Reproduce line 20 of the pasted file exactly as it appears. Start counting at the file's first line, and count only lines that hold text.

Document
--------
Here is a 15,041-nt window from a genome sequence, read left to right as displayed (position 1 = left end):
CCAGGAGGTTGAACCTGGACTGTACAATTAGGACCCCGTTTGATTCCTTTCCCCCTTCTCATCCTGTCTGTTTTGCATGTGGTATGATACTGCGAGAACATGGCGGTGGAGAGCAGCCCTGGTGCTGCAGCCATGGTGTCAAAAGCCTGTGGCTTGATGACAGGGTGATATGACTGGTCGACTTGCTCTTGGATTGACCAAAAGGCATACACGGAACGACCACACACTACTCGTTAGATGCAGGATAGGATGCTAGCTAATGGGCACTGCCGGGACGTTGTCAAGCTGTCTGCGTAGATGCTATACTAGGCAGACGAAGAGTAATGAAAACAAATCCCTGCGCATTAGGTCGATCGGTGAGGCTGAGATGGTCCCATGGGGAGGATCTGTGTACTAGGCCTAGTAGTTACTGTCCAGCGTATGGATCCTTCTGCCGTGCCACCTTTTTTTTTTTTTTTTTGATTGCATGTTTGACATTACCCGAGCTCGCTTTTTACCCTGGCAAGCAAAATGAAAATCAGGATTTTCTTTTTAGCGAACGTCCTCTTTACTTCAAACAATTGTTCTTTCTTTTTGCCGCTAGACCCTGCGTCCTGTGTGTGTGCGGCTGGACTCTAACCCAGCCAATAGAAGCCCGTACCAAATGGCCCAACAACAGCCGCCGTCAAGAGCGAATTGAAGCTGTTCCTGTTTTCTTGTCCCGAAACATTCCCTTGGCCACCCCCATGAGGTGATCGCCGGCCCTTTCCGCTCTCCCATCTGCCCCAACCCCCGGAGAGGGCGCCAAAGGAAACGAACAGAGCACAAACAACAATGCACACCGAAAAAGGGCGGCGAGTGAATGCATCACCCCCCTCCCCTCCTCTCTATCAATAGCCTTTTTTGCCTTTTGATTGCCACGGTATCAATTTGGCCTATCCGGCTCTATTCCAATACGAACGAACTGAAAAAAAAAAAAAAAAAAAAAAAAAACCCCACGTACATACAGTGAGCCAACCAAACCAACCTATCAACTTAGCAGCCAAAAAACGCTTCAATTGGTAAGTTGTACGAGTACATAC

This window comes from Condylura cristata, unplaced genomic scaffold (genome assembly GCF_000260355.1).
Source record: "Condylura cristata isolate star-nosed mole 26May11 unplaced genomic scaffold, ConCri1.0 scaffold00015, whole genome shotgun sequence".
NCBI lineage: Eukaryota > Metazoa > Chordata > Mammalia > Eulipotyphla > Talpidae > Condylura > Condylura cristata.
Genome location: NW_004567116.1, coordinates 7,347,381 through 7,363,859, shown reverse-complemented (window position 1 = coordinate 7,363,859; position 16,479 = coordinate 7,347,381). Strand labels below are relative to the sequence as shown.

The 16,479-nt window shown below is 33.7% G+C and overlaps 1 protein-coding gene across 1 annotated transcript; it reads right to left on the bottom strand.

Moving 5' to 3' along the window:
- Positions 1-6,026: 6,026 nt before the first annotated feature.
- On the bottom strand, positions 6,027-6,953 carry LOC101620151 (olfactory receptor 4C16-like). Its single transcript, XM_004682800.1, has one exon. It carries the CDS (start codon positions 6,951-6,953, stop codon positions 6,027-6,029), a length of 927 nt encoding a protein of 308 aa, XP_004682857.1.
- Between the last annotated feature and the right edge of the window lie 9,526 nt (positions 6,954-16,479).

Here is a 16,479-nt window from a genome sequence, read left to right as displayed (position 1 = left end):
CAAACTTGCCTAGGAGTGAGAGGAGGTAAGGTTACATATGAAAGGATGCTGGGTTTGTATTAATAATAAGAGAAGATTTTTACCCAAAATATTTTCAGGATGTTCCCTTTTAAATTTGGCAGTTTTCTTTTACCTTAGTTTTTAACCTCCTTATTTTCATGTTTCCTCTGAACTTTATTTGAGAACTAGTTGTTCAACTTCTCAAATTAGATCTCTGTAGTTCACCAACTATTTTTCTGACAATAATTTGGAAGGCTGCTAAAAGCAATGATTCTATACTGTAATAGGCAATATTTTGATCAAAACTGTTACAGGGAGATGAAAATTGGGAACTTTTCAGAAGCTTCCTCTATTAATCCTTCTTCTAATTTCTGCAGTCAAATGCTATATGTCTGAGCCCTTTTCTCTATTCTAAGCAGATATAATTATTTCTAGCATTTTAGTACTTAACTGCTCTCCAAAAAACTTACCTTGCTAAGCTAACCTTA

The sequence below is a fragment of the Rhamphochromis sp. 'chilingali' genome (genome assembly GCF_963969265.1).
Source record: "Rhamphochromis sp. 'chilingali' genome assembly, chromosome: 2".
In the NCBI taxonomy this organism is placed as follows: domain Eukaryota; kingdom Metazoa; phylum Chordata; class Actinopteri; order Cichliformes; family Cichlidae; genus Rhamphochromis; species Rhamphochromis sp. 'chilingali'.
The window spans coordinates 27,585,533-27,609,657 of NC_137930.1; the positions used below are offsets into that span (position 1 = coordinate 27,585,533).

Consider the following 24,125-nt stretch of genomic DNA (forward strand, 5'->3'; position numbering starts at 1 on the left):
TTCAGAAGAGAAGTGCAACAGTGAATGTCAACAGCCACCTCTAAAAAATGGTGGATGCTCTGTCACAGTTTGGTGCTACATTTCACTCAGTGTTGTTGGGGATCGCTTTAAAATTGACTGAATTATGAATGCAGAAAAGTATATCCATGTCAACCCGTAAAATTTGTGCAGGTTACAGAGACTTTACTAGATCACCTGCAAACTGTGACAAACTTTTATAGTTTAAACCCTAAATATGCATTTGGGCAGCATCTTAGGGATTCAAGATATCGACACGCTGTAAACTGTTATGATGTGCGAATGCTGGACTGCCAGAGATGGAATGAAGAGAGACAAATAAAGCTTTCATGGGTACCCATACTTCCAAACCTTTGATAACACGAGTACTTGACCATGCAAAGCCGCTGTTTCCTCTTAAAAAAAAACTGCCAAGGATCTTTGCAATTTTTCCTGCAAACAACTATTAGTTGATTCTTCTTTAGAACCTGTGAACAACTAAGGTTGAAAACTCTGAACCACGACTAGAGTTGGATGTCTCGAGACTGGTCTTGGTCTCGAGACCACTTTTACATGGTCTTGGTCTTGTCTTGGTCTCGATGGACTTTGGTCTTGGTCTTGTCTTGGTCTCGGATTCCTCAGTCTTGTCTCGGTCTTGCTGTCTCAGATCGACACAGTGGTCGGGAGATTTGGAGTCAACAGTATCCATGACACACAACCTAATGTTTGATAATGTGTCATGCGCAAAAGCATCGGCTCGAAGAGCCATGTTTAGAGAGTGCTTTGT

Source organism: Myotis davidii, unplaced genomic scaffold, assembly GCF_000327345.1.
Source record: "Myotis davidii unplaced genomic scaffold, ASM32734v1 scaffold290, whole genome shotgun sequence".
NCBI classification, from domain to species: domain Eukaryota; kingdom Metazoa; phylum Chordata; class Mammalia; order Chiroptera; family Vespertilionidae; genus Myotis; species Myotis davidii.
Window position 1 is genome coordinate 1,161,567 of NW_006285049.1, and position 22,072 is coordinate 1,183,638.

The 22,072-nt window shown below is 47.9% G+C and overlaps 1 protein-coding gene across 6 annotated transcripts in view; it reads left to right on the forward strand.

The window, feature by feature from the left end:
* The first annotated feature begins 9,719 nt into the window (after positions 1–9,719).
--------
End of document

Source organism: Myotis davidii, unplaced genomic scaffold, assembly GCF_000327345.1.